My how times have changed. After the Oregon legislature and the City of Portland both failed to ban plastic bags in 2010, a plastic bag ban proposal enjoys bipartisan support in the coming legislative session.
Senate Bill 536 was introduced during the legislative organizational days this month. Environmentalists are leading the charge to ban plastic bags, citing litter and other environmental impacts as a reason to get rid of them.
A nickel charge on paper bags helped gain the support of grocers, who want to recoup costs. The nickel charge also will encourage people to bring their own reusable bags, further reducing waste.
The proposed ban now carries the ever-present moniker “It’s About Jobs!” Sens. Jackie Dingfelder, D-Portland, and Mark Hass, D-Beaverton, say that a plastic bag ban is an Oregon job-enhancing scheme.
Oregon is home to pulp and paper mills that produce paper bags. According to the senators, their proposed plastic bag ban will help support jobs producing paper bags without hurting jobs in the manufacture of plastic bags, since plastic bags are manufactured outside of Oregon. Paper bags will be required to be made with at least 40 percent recycled content.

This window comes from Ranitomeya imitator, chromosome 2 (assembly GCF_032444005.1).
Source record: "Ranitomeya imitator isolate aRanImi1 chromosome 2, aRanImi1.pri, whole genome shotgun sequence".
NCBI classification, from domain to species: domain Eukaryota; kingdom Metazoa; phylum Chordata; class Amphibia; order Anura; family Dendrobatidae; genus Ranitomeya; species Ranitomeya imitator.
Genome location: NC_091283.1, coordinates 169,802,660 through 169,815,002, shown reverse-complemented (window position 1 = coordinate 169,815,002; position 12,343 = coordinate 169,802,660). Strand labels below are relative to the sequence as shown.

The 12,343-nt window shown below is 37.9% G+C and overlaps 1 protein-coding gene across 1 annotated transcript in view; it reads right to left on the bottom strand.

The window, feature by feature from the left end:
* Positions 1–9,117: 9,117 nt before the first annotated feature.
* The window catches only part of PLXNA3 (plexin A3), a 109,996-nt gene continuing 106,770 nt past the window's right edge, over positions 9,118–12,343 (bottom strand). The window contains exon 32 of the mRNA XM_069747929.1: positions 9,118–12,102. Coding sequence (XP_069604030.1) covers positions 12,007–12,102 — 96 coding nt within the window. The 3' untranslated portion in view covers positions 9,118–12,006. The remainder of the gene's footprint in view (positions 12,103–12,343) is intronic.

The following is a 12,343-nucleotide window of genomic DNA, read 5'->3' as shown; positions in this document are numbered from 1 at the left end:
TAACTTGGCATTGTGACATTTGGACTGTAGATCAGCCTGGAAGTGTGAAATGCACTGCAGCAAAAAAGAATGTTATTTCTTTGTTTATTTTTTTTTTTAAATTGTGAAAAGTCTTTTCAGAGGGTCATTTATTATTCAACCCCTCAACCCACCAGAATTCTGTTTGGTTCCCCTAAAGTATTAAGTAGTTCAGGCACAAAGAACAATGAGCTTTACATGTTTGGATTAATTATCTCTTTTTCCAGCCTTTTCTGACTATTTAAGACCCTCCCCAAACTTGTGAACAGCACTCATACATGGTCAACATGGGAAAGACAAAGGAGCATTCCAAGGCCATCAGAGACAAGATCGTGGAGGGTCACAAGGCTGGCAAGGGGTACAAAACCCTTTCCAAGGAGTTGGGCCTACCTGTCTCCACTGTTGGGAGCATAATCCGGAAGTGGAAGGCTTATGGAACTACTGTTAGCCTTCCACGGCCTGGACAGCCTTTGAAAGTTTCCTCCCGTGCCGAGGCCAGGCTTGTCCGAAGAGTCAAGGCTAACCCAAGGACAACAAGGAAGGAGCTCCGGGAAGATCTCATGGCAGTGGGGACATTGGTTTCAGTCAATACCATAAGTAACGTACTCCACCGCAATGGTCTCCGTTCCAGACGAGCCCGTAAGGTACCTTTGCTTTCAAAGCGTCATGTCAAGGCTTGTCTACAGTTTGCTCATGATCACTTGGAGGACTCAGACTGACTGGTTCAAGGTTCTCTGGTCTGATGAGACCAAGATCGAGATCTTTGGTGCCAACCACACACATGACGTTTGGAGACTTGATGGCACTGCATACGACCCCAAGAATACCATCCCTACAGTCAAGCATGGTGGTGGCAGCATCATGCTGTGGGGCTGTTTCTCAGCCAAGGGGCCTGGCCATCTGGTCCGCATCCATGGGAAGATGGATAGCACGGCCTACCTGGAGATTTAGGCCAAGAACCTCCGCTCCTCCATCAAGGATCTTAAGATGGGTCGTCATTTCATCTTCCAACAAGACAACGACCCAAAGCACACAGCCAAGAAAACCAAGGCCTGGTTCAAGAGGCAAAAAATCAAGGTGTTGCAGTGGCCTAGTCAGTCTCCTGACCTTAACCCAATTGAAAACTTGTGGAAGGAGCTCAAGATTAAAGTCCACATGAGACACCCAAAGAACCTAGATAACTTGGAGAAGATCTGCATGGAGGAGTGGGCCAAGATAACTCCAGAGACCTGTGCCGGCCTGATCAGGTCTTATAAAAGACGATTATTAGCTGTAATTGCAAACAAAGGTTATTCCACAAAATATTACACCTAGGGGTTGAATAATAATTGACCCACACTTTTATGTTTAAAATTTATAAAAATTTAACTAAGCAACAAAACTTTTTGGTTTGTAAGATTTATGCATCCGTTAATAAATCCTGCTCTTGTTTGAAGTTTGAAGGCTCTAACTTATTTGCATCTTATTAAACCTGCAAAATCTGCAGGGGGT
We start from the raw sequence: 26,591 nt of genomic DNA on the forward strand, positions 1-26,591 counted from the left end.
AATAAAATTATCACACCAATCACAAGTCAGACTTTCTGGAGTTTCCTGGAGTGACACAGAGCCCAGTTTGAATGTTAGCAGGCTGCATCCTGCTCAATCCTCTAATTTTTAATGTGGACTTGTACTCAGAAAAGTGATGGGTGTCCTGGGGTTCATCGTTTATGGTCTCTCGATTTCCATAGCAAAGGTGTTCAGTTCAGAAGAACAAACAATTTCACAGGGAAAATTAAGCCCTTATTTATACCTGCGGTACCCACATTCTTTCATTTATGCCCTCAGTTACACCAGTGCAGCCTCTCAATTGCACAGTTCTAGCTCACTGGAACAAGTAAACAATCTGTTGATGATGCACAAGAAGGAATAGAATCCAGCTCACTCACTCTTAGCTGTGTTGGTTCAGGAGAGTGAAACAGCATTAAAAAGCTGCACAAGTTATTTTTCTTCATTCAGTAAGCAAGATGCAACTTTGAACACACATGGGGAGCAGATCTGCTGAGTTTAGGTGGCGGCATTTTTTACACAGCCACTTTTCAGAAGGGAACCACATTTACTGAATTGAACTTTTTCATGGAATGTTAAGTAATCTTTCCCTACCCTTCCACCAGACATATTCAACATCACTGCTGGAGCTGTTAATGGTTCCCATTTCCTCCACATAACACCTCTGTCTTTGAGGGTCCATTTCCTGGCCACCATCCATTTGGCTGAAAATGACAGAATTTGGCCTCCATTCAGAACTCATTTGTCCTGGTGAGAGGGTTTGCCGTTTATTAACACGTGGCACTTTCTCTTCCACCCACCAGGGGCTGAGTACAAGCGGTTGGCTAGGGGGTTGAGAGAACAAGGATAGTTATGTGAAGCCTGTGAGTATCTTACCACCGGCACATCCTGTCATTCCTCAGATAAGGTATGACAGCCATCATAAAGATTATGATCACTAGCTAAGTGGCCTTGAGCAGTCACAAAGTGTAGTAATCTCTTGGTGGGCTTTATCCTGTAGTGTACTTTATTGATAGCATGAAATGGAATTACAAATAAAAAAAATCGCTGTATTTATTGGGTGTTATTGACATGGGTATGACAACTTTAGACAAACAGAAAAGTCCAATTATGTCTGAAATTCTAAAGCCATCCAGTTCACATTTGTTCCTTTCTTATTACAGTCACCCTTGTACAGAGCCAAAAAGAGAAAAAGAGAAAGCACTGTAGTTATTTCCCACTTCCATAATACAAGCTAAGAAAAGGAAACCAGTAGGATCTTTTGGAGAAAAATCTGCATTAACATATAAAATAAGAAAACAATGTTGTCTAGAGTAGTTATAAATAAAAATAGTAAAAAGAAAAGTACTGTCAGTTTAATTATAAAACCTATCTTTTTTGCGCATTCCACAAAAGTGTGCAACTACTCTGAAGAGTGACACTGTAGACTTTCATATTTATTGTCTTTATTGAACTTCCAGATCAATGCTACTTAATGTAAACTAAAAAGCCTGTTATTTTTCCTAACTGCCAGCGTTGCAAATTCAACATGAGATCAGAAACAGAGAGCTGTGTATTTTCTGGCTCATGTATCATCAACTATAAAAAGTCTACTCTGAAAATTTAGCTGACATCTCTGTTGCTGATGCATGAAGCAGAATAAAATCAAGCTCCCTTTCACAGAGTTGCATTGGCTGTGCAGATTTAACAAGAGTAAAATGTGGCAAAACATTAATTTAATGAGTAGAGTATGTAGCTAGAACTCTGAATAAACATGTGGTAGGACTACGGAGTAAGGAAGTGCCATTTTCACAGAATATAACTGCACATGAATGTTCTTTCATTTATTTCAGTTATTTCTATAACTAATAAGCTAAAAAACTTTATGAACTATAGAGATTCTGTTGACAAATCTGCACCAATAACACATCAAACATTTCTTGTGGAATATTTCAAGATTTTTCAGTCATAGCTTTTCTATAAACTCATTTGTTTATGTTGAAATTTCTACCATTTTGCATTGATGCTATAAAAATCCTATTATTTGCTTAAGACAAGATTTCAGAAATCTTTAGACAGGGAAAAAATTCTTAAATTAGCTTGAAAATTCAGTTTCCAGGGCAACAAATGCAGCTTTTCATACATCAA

"These plastic bags have taken their toll on Oregon's environment, but they've also taken their toll on Oregon's economy," Hass said at a recent public hearing on the issue. "The number of Oregon jobs [making paper bags] has steadily eroded in large part because of the use of plastic, non-biodegradable bags."
Recyclers also support a plastic bag ban because if bags are placed at curbside in co-mingled recycling cans, they jam sorting machines and shut down recycling processes.
Opponents, including the plastics manufacturing industry, claim there are programs in place to recycle plastic bags, along with some private funding for public education on the proper recycling of plastic bags. An educated public would recycle bags and, therefore, do away with the environmental hazard of litter and landfills.
All Fred Meyer stores offer plastic bag recycling and sell reusable bags. According to its website, the reusable bag program has kept 18 tons of plastic from the waste stream. Still, in an effort to prepare for the likely ban, Fred Meyer has stopped using plastic bags in 10 of its stores.
If enacted, Oregon likely will be the first state to ban plastic bags.